3 Tips for Fostering Your Baby’s Healthy Emotional Development

emotional development

3 Tips for Fostering Your Baby’s Healthy Emotional Development

Just like physical development and cognitive development start at birth, so does your baby’s emotional development. Emotional development, sometimes called mental health refers to the development of social skills and regulation of emotions in babies. Understanding early emotional development is key in preventing mental health issues, such as depression and anxiety later on. Babies’ earliest experiences shape their brain so that future learning and development can occur. There are currently a lot of programs nation-wide to address early mental health concerns.

There are some important things to consider in fostering healthy social-emotional development in young children.

1. A key component of baby’s healthy social-emotional development is the ability to establish a close and secure bond with a caregiver. This attachment creates a foundation of security that sets the child up for a stronger sense of self-esteem.

You can begin to form a bond between you and your baby before they are even born by talking, reading and singing to them in utero. Studies show that babies prefer mommy’s voice to any other sound because of familiarity. Also, it is very comforting to them. You can also bond with your newborn by doing skin-to-skin contact and baby massage, holding and comforting your baby when she is scared, hurt or upset, and responding to her by smiling and reassuring her. Signs of a healthy attachment are when your baby looks to you for reassurance, help or comfort. Also, when your baby uses good eye contact, is interactive, and is more comfortable with parents than strangers.

2. As children develop, their emotional well-being supports growth in other areas, such as physical growth, literacy, cognitive development, and overall good health.

Young children who do not meet early social-emotional milestones are more likely to fall behind in the other important areas of development throughout their preschool and school-age years. Strong emotional health serves as a foundation for other important skills.

Approximately 9.5%–14.2% of children birth to five-years-old experience emotional or behavioral disturbances, resulting in difficulties with social and emotional development.

Just as positive experiences create strong emotional health, negative experiences can cause adverse effects on brain development and children’s mental health. Children who live in families experiencing “toxic stress” in the form of parental loss, substance abuse, mental illness. Or even, extreme poverty have higher rates of mental health disturbances as they get older.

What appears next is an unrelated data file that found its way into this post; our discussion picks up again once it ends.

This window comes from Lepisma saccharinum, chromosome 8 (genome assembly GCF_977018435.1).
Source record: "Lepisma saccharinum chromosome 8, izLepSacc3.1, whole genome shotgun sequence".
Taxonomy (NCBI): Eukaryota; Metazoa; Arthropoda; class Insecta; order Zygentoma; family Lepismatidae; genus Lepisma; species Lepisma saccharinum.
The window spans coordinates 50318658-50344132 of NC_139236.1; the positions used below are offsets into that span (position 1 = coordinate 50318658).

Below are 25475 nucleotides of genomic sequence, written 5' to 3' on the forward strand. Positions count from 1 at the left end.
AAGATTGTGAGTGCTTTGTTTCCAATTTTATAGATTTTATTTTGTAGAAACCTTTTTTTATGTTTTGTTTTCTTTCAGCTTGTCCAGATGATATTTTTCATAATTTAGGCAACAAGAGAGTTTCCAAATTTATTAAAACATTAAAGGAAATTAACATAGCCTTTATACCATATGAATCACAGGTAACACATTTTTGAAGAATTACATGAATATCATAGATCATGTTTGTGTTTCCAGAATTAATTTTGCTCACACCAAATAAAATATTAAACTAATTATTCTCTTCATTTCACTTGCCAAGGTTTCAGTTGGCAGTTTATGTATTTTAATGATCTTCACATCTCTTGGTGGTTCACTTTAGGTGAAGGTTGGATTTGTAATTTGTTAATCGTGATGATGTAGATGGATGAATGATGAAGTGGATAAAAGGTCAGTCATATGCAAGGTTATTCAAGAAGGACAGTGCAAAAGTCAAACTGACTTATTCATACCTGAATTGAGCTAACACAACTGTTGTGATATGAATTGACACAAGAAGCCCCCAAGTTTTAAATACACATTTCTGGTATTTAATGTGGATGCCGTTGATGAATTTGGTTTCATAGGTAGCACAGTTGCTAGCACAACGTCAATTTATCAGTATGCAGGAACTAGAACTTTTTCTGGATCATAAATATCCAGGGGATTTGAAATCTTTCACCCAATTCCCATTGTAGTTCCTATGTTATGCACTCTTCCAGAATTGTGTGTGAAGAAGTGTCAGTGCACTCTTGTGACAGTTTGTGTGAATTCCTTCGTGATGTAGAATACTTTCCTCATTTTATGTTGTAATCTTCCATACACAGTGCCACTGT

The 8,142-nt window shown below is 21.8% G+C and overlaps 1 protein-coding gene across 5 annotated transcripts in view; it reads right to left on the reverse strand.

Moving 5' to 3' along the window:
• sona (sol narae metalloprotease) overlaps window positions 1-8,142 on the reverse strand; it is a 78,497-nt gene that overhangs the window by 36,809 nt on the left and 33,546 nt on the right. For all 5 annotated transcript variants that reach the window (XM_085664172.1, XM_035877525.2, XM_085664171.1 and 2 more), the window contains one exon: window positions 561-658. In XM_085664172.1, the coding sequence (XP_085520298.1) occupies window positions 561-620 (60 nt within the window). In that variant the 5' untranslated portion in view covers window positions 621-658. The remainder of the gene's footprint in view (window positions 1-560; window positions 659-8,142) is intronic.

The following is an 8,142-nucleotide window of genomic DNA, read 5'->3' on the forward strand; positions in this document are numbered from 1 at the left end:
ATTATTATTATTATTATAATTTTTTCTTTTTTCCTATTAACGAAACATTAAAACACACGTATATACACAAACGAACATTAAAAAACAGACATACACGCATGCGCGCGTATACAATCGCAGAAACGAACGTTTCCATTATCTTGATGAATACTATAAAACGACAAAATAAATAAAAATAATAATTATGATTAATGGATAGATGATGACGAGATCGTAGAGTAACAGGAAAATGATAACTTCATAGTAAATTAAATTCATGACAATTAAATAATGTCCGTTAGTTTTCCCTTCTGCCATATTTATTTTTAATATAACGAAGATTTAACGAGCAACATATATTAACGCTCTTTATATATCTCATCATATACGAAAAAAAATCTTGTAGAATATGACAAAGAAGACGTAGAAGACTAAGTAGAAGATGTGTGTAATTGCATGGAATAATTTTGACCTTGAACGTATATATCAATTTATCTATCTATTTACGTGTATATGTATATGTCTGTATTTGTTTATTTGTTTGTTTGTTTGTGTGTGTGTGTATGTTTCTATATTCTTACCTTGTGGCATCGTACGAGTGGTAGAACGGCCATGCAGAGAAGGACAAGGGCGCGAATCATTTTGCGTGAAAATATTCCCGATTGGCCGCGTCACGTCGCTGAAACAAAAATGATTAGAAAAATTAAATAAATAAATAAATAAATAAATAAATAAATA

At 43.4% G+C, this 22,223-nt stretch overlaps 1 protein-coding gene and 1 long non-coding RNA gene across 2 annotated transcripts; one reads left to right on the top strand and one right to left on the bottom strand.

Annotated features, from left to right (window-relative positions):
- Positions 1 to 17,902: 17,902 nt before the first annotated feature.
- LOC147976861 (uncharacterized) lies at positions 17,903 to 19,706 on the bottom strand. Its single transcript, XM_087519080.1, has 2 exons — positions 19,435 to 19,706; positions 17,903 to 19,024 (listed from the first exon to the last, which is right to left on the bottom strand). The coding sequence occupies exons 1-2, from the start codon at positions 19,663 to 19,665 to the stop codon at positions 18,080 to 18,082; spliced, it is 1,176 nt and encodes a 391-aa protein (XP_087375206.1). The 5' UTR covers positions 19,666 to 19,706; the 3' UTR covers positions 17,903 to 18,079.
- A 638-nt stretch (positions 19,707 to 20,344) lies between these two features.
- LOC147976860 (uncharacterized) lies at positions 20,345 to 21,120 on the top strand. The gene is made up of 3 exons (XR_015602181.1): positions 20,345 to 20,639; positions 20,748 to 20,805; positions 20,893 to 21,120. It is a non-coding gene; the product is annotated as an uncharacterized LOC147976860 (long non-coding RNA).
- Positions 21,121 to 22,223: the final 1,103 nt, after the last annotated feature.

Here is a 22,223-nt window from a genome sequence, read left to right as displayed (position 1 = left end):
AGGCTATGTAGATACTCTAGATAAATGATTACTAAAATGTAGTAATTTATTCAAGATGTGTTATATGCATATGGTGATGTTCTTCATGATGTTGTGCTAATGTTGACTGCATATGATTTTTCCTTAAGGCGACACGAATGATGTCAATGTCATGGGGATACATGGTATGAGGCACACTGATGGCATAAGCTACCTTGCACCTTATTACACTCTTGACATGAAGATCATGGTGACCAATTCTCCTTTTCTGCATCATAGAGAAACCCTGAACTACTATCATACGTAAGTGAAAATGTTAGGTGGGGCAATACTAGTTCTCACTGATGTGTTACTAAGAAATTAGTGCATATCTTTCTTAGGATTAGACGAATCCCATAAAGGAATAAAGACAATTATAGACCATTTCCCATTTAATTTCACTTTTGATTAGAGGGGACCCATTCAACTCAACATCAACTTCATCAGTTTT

3. A baby’s mental health is closely intertwined with their parent’s mental health. When parents’ own stressors inhibit them from healthy interaction with their baby. Also, they are unable to meet their baby’s needs, it affects the baby’s mental health and well-being.

It is really important for parents to remember to take care of themselves first. If parents do not take care of their own needs and manage their stress, they cannot adequately care for their baby. Care for the care-giver is critical to a healthy, well-adjusted child and overall family wellness. Some stressors may be too much for one person to manage on their own. It may be necessary to ask for some help from family, friends or even organizations in the community.

If sleep deprivation is becoming unmanageable. It is important to raise the white flag and ask for help from family and friends. Or, if the baby blues begin to turn into actual postpartum depression, it is important to seek out professional help. If external stressors make it difficult to care for the baby, such as financial concerns or health issues, it is helpful to have other caring individuals nearby for support.

Emotional development is an important part of baby’s overall wellness. Having an awareness of this and taking care to ensure that emotional development is healthy will help to give babies the best start possible. This will set them up to be well-adjusted, self-assured and confident.

About the Author /

Dr. Aimee Ketchum is a pediatric occupational therapist and has been working in pediatrics for 20 years. Ketchum works in the neonatal intensive care unit (NICU) at UPMC Pinnacle Hospital and lives in Lancaster, Pennsylvania with her husband and two daughters. Ketchum is also the owner/operator of Aimee’s Babies LLC, a child development company.

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